Those Winter Sundays: Female Academics and Their Working-class Parents
University Press of America, 2005 - Biography & Autobiography - 193 pages
This collection of memoirs examines the relationship between daughters with academic degrees and their working-class parents. Each contributor explores the influence that higher education has had on her relationship with her parent(s), as well as their influence on her academic work. In writing that is akin to archeological work, each writer sifts through layers of experience and draws on the lessons and language of home to consider what working-class parents provide beyond food and shelter for their academically inclined child, and what personal cost is exacted of parent and child in the process. Their stories provoke anyone who has gone to college woman or man to consider the influence of their parents on their academic career. The themes in the collection fall into five broad categories: the value and power of bringing the lessons and language of working-class parents into the academy; the psychology of class learned from a parent; the ambivalence of love and pain associated with a parent's sacrifice and the process of becoming an academic; the balancing act of straddling the worlds of academia and home; and definitions of work that either complement or conflict with those learned from parents. The memoirs acknowledge in retrospect how each writer's understanding of her parent(s) shapes her views on education and work."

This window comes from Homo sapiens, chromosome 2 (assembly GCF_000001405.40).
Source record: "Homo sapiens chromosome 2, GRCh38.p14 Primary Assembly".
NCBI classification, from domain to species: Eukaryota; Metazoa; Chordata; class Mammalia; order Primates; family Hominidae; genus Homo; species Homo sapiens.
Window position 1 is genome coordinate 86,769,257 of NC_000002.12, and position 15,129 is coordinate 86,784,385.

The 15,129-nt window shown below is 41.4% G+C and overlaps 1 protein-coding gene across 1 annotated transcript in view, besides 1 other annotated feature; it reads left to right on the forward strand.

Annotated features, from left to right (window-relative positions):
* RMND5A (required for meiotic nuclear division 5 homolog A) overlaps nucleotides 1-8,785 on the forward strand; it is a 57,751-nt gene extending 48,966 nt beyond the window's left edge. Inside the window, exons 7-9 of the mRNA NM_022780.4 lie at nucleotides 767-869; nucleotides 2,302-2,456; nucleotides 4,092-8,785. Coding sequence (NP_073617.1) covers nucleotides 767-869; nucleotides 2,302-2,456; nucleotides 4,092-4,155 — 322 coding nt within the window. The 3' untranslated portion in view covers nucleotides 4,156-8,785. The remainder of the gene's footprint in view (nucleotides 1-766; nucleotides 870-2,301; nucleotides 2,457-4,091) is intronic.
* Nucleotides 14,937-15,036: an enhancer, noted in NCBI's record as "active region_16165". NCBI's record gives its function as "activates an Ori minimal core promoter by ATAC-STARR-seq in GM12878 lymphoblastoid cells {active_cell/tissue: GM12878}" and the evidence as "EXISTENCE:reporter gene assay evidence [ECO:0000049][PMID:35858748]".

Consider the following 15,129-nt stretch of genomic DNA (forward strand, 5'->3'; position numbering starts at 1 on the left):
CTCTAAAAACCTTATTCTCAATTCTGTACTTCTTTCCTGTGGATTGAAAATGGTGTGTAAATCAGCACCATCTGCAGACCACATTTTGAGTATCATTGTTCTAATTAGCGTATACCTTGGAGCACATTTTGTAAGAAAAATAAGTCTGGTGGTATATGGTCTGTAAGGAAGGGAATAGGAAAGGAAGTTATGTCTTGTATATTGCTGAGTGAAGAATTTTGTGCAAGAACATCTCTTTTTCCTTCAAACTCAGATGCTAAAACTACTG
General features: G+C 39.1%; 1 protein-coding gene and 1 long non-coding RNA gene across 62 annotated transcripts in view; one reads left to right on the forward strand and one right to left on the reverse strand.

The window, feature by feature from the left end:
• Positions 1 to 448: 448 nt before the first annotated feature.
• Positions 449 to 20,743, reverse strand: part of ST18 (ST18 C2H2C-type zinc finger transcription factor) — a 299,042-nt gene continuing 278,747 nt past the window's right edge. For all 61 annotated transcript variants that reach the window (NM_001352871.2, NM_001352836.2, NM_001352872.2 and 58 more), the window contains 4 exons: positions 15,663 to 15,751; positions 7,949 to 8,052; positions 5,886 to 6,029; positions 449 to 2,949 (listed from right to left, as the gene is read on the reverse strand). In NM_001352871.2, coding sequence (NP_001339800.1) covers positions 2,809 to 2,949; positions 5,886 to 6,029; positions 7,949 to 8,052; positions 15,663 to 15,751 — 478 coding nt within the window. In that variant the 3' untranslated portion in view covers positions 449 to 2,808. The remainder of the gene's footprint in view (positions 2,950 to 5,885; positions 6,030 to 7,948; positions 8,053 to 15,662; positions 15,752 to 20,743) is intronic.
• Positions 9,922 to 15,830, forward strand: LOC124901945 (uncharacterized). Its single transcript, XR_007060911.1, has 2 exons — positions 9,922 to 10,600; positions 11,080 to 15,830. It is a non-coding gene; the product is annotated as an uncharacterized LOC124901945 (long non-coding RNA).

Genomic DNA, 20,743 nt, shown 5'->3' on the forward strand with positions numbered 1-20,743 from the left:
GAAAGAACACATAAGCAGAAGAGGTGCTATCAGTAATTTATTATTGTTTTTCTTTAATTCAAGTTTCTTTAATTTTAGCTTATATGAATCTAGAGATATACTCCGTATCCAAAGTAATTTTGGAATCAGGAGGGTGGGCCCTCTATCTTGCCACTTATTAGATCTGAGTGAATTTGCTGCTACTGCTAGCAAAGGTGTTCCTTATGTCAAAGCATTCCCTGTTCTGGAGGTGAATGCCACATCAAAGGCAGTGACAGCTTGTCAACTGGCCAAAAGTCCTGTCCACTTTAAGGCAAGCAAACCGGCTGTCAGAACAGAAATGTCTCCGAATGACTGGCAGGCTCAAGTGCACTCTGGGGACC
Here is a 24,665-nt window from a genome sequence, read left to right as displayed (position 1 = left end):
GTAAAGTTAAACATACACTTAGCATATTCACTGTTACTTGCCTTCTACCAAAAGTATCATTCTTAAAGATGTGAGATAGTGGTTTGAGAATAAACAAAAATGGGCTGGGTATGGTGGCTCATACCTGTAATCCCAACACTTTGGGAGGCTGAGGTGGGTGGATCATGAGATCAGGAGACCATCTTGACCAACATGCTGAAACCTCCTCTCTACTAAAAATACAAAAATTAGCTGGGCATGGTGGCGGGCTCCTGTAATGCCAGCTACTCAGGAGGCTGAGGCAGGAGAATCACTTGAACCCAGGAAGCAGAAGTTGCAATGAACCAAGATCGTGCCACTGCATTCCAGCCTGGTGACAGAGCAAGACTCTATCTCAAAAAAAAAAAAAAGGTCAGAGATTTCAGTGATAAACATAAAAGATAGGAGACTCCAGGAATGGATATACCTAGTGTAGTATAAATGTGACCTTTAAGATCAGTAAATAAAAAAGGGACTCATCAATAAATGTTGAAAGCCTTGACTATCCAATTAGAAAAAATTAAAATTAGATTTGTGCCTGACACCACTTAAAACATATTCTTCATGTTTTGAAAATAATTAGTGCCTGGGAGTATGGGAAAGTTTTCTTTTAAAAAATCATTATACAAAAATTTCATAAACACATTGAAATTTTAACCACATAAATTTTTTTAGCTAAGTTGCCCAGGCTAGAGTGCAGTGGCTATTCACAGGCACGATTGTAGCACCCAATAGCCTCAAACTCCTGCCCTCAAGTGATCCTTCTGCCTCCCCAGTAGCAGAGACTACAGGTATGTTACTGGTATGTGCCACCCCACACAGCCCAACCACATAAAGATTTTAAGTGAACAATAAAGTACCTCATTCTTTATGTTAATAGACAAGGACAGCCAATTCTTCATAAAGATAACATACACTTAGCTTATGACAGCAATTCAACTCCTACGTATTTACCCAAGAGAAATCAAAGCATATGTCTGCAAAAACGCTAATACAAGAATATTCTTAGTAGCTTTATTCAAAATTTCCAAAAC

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asked better blue-collar blue-collar workers Brother cars classroom clothes coffee community college connection course culture Daddy daugh daughter Daun dress English essay experience Father feel felt friends gave gender Georgia Southern University go to college grade graduate school grew hands hard high school imagine Kendig kids kitchen knew labor language learned lives look married Metropolitan State University middle-class Mike Rose mill Mother moved Nancy Drew narrative neighborhood never parents Ph.D poem poor Port Wentworth professor proud realize redneck remember rience romance novels sense shame sister smart social social class someone story struggle talk teach teachers tell things thought told took town trying U.S. Steel understand Valencia Community College voice white trash woman women words workers working-class academic writing
Page xvii - I'd wake and hear the cold splintering, breaking. When the rooms were warm, he'd call, and slowly I would rise and dress, fearing the chronic angers of that house. Speaking indifferently to him, who had driven out the cold and polished my good shoes as well. What did I know, what did I know of love's austere and lonely offices?